There are many ways to get rid of a house, but one of the more educational (and dramatic) is donating it to the local fire department so they can burn it down. Not only does the owner not have to worry about its removal (well, most of it anyway), but the area firefighters use it for training purposes.
On Sunday, June 9, at 5:30 a.m., firefighters gathered at 636 Bagaduce Road and began a series of training exercises that ultimately culminated with a full-on structure fire. The home, donated by Oliver Carr, served as a Class A training burn for approximately 20 new recruits from Brooklin, Brooksville, Bucksport, Deer Isle, Orland, Penobscot and Surry. Live fire training signals the end of a long series of training sessions for the recruits, explained Brooksville Fire Chief Matt Dow, who said that the course is taught by area fire chiefs.
The training exercise incorporated all aspects of a typical firefighting experience, allowing the recruits to experience the full range of required activities without the stress of an emergency situation. A team of first responders, led by Brooklin First Responder Paul Gallo, organized a station to take and record the vital signs of the firefighters. Gallo observed the trainees, asking questions and instructing them while in the field. Safety officer Chrissy Ebert of the Sedgwick Fire Department kept track of who was inside the building at all times, taking and giving identification tags as trainees entered and exited the structure.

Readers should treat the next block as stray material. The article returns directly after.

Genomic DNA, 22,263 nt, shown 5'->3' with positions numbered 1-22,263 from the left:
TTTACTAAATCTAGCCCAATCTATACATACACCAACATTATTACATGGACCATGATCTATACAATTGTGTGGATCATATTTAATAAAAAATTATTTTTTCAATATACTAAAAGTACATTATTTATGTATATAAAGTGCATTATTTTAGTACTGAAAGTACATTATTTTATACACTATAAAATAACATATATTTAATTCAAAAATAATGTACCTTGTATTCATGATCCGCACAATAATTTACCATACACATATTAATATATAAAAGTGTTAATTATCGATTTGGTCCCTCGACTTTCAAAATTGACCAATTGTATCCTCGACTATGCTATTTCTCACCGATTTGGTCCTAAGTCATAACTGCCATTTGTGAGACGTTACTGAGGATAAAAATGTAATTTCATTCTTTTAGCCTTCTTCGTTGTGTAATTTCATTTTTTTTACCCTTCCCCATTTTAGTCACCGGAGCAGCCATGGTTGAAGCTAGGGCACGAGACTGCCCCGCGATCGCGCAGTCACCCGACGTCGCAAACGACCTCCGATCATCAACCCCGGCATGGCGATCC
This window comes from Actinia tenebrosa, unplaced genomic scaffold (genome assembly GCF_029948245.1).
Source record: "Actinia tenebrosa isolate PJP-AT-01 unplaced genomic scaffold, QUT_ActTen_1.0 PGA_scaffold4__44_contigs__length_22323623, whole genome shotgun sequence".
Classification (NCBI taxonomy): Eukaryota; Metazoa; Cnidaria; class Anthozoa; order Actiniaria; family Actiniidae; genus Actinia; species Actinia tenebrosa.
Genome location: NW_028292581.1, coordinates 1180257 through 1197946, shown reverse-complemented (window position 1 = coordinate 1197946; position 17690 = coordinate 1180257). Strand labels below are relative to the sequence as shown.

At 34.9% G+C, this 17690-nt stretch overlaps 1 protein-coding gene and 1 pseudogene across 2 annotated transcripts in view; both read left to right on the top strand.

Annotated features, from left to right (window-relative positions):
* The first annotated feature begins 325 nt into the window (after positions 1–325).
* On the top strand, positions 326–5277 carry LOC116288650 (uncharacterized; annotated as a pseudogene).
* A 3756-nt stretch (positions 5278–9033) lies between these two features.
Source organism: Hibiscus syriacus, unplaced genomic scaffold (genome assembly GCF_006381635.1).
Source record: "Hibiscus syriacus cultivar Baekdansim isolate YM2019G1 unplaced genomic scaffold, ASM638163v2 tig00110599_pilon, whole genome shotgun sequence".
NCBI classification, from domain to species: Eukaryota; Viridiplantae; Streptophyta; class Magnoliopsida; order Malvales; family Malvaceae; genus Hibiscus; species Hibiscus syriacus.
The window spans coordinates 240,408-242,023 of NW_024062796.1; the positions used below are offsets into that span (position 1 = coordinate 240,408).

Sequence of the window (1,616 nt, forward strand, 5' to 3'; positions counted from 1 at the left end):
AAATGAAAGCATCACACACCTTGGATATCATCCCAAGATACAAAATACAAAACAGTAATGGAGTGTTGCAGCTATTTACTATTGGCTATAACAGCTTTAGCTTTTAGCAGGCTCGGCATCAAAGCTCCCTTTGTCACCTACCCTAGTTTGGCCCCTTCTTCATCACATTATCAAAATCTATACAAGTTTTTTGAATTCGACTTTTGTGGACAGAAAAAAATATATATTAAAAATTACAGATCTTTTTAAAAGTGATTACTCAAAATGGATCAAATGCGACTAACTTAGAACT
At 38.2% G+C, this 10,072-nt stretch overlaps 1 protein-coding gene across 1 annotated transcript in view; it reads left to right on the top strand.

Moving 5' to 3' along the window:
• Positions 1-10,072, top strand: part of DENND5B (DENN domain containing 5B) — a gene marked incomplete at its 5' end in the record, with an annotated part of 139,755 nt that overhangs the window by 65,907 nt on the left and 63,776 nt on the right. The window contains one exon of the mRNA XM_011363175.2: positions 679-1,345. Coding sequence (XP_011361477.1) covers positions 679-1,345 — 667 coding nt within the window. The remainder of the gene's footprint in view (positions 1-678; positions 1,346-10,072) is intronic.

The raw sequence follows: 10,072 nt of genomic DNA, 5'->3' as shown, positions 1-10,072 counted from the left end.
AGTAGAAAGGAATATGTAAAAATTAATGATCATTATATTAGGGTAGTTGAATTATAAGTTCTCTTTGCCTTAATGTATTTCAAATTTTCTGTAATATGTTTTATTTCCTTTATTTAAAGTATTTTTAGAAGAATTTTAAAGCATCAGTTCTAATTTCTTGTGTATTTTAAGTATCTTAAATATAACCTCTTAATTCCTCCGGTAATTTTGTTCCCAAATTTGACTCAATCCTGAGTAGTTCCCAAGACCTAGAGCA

Deer Isle firefighter Jim Foley took overall command of the scene, organizing the many different groups as they made their way through six different exercises and then the controlled structure fire.
Fire chiefs, assistant chiefs, lieutenants and captains from neighboring departments were present to help instruct the new recruits and run the needed equipment, taking the time to explain what was happening and why. Blue Hill firefighter Dave Gulya said that hands-on training gives the recruits an opportunity to put the skills they have learned in their training materials to practical use.
One such skill practiced during the training was called hydraulic ventilation, or forced ventilation, which allows smoke accumulated in a building to be forced out an opening such as a door or window using the pressure generated from the water hose.
While there is likely to soon be 20 new firefighters in the towns named above, volunteerism at the departments is still very low, said Dow, and he encourages all those interested to reach out and contact their local departments, which all need more help. “You don’t have to fight fires to be part of the fire department,” said Dow. “We need flaggers and drivers; there are many more things that people can do beside putting on a suit and going into a burning building.”